CHAMPAIGN - Former Illinois running back Josh Ferguson earned the moniker "Fergy Fast" during his game-breaking days with the Illini.
That elite speed and elusiveness are the reason that the Colts on Saturday kept the undrafted rookie on their 53-man roster. Yet, that loss of elite speed and elusiveness was a huge concern for the Illini all offseason.
But after watching junior Kendrick Foster blaze past defenders for 118 yards on four carries -- setting an Illinois game record for yards per carry -- with Ferguson watching from the sidelines, have the Illini traded "Fergy Fast" for "Foster Fast"?
"That's up to you guys (in the media)," Foster said with a laugh. "Fergy, that's my brother. I think he made the Colts (53-man roster), and I'm so excited about that. I haven't been able to talk to him yet. He gave me a text and told me 'congrats.' I'm looking forward to seeing him later to tell him congratulations because he's my big brother. He came in and he was my big brother, my chauffeur who taught me and I looked up him ever since he was here."
Entering the spring "fast" and "Kendrick Foster" rarely had been used in the same sentence, at least since Foster joined the Illini. The Peoria Richwoods product had tree-trunk thighs and ran hard, but the 5-foot-9 back was more of a plodder than a burner. No way would he be mentioned in the same breath as Ferguson.
Then Lovie Smith arrived. And the former NFL head coach told Foster and many of his teammates a blunt truth, one a man should rarely should say.
OK, maybe Smith didn't put it so harshly.
"We did ask our guys to lose a lot (of weight)," Smith said. "We were a heavy football team. That's just a part of everything we ask them to do. We know we have a long way to go. But as a coach, when you come in, you ask guys to buy into how we're trying to win football games. They've answered the bell on everything we've asked them to do."
As reported here last month, Smith told Foster to envision carrying two five dumbbells on either side of his body while trying to cut and explode as a running back.
Foster took the message and transformed his body -- mostly through diet by cutting out fast food, late-night snacks and sugary drinks -- and in the process transformed his game.
Foster's rediscovered speed and quickness was confirmed during Saturday's 52-3 rout of Murray State as the redshirt junior running back scooted for two 56-yard touchdown runs.
On the first, Foster took a shotgun handoff from Wes Lunt, followed great blocks to the second level, turned right running perpendicular to sideline, turned the corner and raced untouched to the end zone.
On the second, he made a quick cut to the left before he found the edge and blasted by the second level, going untouched to the end zone.
It's clear that Foster has trimmed more than milliseconds off his 40-yard dash time.
"I feel like I'm running a 4.4(-second 40-yard dash) again," said Foster, the No. 5 career rushing yardage leader in Illinois prep history after totaling 6,401 yards at Peoria Richwoods. "In high school, I ran a 4.4. I think once I put that weight on here, I was probably running a high 4.6. I'm running a high 4.4 and my agility is back. I'm taking everything in stride. I'm excited for the season."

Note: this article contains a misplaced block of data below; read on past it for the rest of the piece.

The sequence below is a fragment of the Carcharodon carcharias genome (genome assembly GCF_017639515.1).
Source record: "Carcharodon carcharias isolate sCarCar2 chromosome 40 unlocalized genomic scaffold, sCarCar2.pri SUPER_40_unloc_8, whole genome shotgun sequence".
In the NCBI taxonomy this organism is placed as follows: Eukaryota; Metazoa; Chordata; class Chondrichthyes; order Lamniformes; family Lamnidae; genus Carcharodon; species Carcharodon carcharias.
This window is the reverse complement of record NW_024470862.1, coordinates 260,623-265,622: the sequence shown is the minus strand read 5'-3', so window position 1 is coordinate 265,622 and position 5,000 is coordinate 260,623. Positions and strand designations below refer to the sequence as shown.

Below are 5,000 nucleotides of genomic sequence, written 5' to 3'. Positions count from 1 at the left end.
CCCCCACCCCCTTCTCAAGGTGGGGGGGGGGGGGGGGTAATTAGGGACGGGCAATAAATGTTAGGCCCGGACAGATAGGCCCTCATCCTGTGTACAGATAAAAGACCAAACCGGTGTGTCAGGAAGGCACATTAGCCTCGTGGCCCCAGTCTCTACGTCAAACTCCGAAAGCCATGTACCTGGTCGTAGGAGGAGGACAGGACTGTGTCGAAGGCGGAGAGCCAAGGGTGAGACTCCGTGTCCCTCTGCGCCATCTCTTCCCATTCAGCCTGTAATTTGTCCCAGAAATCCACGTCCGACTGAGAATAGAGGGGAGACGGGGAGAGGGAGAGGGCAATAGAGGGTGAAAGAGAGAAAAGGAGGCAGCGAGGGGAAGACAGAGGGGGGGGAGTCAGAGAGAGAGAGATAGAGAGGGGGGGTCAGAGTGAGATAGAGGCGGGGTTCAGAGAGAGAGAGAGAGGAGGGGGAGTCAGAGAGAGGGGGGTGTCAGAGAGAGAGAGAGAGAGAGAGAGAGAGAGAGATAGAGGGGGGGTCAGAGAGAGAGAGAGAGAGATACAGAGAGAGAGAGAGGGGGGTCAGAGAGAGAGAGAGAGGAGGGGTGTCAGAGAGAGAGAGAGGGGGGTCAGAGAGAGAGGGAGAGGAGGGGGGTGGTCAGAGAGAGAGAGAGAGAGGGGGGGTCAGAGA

The Illini return talented downhill, one-cut runner Ke'Shawn Vaughn (17 carries, 49 yards, one touchdown), but he can't carry the entire rushing load. Foster's emergence during training camp and now Game One of the season -- albeit against an inferior opponent -- give hope that Vaughn will have not only help, but a legit weapon to complement him.
"(Foster) really transformed his body this offseason," Lunt said. "Coach Smith really harped on body fat. You can tell (with Foster). He really had a second gear today. I'm really happy for him. He's a hard worker and deserves everything he gets."
And to think, Foster almost decided to play for an FCS team like the one he left in his dust on Saturday
After not receiving a carry his first two years at Illinois and earning just 15 late-season carries as a redshirt sophomore in 2015, Foster announced in November that he would transfer. But after receiving interest from FCS programs, Foster decided to return to Illinois -- and was welcomed back by former Illini head coach Bill Cubit -- mostly to receive the prestigious degree from the university.
"I had to be a man and mature and realize that my education is more important," Foster said. "I can only play this game for a small window. I just wanted to get my education really."
But Foster also making the most of his new opportunity on the gridiron.
"You can see there that pent-up energy because he has hasn't played much the last three years," said redshirt sophomore offensive lineman Nick Allegretti, who also has trimmed body fat. "You saw it. Those two big runs, as soon as he hit that hole, he was gone. There's no one going to run him down. He's just so excited to be in that role that he feels he should have been in."
Foster is a different player and a different man. That combination might make him the difference-maker for Illinois -- all he's ever wanted to be.
"I'm 22 years old. I'm a junior," Foster said. "What I went through from a freshman to now, I grew up a lot. I don't take anything for granted because I've been at the bottom, and I've been through it. I'm just taking everything I get by stride."
Those strides are just a bit faster now. Foster Fast.